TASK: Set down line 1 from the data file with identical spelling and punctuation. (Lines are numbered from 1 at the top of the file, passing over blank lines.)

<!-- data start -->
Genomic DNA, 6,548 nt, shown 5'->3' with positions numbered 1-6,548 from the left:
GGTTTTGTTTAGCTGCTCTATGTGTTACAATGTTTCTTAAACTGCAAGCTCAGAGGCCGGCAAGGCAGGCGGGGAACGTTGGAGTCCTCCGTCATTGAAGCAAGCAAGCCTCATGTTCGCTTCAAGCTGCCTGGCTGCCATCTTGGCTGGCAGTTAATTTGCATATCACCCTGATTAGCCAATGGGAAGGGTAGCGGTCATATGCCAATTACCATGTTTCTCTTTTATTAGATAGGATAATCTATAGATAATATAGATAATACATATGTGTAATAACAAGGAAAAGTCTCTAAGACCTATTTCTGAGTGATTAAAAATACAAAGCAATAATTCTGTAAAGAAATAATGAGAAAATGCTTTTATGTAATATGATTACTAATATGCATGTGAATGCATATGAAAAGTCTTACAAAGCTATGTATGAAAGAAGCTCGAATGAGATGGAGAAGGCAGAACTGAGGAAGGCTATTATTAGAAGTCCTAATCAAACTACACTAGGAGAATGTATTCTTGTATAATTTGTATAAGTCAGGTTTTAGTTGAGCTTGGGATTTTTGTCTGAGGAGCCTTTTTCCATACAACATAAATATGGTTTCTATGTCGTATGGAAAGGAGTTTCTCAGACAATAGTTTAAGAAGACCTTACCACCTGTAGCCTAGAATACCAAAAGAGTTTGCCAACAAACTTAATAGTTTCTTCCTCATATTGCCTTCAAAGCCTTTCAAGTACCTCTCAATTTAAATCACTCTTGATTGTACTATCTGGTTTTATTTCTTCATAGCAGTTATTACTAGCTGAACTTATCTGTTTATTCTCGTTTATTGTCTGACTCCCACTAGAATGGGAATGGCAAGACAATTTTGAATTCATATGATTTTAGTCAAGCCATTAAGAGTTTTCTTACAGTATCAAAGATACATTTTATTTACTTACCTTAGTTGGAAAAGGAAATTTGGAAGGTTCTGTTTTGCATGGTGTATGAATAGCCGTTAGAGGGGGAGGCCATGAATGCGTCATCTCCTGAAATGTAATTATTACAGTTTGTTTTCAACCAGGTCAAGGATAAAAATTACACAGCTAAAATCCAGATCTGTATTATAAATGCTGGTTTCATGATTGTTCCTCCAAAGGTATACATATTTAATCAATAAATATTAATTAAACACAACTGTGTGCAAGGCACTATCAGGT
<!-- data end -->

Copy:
Genomic DNA, 6,548 nt, shown 5'->3' with positions numbered 1-6,548 from the left: